In Remembrance: Herbert S. Newman ’59MArch Died on August 7 2023

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Herbert S. Newman, FAIA, founder and principal emeritus of Newman Architects, passed away on August 7, 2023, at the age of 89. He leaves behind an indelible legacy of significant contributions to the built environment of the City of New Haven, the campus of Yale University, and cities and campuses across the country, as well as through generations of colleagues and collaborators influenced by his mentorship.

Born in 1934 in New York City where he spent his early childhood, Herb moved to Waterbury, Connecticut, with his family as a teenager. After graduating from Brown University in 1955 with a bachelor of arts in American civilization, he received a master of architecture from Yale University and was awarded the Eero Saarinen Traveling Fellowship for Academic Excellence in 1959.

Herb began his career as an architectural designer with I. M. Pei and Partners in New York, working on international projects including Place Ville Marie in Montreal, Canada. He established his own practice in New Haven in 1964, collaborating for a ten-year period with Edward Larrabee Barnes as architecture and planning consultant to Yale University. In the ensuing years, Newman Architects has worked across the country as leaders in the higher education, civic, and commercial markets. He taught architectural design at Yale University from 1964 to 2017. In 1967 he collaborated with Dean Charles Moore and Kent Bloomer in the establishment of the Yale Building Project (now the Vlock Building Project) which offers Yale’s first-year graduate students a program in design and construction in community building for a nonprofit sponsor including affordable housing. As part of the faculty, he coordinated and directed this project for 50 years.  

Throughout his years in New Haven, Herb’s contributions to the fabric of the city include the restored and expanded City Hall, and the award-winning restorations of Union Station, Yale University Law School Library, Battell Chapel, and the Yale Center for American Arts. A catalyst for urban renewal with the development of projects like Chapel Square Mall, Science Park, Ninth Square, Downtown South/Hill North, the Arts Center District, the Dixwell Community Center, and the revitalized Broadway District, he helped define a new level of Yale–New Haven partnerships. He was actively engaged in educational, civic, and philanthropic works.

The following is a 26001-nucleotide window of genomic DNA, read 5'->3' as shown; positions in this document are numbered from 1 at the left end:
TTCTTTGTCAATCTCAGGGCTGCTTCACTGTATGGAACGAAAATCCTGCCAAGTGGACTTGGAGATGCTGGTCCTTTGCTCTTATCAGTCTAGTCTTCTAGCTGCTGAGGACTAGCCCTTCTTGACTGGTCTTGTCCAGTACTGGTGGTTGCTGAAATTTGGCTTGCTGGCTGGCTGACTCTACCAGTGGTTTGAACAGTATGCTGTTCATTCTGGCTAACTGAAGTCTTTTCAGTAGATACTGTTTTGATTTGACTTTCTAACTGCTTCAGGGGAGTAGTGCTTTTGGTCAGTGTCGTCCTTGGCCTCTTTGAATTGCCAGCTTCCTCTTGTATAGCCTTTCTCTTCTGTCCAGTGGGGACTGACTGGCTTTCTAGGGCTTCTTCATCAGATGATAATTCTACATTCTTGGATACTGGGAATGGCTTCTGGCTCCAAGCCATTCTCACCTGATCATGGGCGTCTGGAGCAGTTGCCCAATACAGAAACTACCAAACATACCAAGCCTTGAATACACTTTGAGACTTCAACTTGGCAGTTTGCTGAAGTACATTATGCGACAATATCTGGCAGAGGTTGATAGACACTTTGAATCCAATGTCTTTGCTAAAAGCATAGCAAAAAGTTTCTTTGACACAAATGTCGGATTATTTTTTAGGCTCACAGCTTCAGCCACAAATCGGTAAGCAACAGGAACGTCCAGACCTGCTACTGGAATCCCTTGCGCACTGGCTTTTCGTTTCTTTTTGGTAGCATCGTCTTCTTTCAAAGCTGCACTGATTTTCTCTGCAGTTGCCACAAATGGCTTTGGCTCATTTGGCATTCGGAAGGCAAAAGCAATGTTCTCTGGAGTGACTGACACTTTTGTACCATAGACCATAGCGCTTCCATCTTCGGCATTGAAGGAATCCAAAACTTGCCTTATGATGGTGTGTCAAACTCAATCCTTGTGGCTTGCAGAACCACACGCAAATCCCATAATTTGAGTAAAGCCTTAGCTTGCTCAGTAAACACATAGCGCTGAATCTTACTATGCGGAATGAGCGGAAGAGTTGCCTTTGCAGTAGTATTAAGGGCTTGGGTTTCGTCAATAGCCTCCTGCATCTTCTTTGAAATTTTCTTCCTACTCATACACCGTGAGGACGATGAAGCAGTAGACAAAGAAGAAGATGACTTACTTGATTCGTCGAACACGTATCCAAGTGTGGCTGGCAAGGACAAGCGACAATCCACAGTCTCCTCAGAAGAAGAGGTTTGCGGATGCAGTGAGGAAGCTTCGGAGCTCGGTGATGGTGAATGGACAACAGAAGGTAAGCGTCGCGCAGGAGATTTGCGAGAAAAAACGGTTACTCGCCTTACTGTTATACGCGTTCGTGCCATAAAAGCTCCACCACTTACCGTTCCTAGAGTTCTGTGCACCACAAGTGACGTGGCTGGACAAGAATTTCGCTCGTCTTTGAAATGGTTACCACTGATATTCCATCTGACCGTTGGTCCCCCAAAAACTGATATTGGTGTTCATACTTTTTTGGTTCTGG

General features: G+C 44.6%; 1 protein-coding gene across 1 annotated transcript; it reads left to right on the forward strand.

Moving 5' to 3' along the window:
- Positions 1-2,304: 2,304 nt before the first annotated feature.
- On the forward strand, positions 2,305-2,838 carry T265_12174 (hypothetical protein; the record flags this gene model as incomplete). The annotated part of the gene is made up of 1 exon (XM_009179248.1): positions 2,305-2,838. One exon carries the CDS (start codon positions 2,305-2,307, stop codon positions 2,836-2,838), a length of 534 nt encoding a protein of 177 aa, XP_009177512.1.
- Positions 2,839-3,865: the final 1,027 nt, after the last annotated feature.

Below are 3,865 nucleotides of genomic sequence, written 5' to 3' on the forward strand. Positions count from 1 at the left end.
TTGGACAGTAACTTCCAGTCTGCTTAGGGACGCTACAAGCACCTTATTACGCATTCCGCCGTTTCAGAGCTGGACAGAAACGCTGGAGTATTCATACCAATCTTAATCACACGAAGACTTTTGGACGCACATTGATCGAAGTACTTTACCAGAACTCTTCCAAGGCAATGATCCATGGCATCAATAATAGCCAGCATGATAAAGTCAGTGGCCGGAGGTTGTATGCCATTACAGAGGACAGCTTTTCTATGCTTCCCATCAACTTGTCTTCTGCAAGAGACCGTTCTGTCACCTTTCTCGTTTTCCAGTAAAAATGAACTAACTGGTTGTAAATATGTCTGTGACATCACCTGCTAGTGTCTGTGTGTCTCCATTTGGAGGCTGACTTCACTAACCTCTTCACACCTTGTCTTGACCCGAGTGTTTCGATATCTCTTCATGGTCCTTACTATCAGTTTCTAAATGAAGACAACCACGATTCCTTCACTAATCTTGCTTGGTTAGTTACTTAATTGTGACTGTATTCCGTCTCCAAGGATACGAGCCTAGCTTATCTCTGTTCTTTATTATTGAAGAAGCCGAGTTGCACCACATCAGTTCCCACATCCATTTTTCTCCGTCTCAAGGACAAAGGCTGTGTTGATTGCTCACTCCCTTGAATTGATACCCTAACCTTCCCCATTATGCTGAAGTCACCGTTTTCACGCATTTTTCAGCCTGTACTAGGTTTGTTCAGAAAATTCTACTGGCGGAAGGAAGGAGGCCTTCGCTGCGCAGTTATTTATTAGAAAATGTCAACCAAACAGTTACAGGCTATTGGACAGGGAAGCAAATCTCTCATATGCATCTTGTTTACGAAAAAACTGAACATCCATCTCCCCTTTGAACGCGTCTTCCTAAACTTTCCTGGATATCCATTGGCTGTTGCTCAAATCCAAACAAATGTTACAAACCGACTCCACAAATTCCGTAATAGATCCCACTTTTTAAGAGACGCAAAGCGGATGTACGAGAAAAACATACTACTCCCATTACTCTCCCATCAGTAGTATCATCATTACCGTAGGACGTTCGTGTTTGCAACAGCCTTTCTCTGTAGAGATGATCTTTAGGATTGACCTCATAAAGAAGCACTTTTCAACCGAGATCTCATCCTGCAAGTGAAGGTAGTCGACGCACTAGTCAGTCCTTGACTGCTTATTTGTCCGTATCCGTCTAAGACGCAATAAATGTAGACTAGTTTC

His work in making places for human interaction has included university and community libraries and campus spiritual spaces including the Slover Public Library in Norfolk, Virginia, and the Snyder Sanctuary at Lynn University in Boca Raton, Florida. 

Honored in 1981 for his contributions to the profession by being named a Fellow of the American Institute of Architects, Herb also served as State Commissioner of Design for the Connecticut Society of Architecture. In 1995, he received the Thomas Jefferson Award for Public Architecture, a lifetime achievement award bestowed by the American Institute of Architects, honoring his career and contributions to the planning and design of public spaces. 

Herb’s work received over 60 awards for design excellence, including five National American Institute of Architects Awards for Design Excellence, and has been published internationally in Global Architecture, Architektur & Wohen, Casa Vogue, the New York Times Magazine, Architectural Record, Progressive Architecture, Architecture magazine, Remodeling magazine, Builder magazine, Interior Environment, and Athletic Business

He authored articles for numerous publications, including the Journal of Architectural Education, American School & University, and Architecture magazine, and served as visiting critic, juror, and lecturer at Carnegie‑Mellon University, Harvard University, Columbia University, and the University of Tennessee. 

Throughout his career and continuing into his retirement from Newman Architects in 2018, he was an active agent of community engagement and an advocate for sustainable physical environments that contribute to the conservation and preservation of our planet. 

Memorial contributions may be sent to the Connecticut Architecture Foundation, the Community Foundation for Greater New Haven, or the Jewish Federation of Greater New Haven.

—Submitted by the family.

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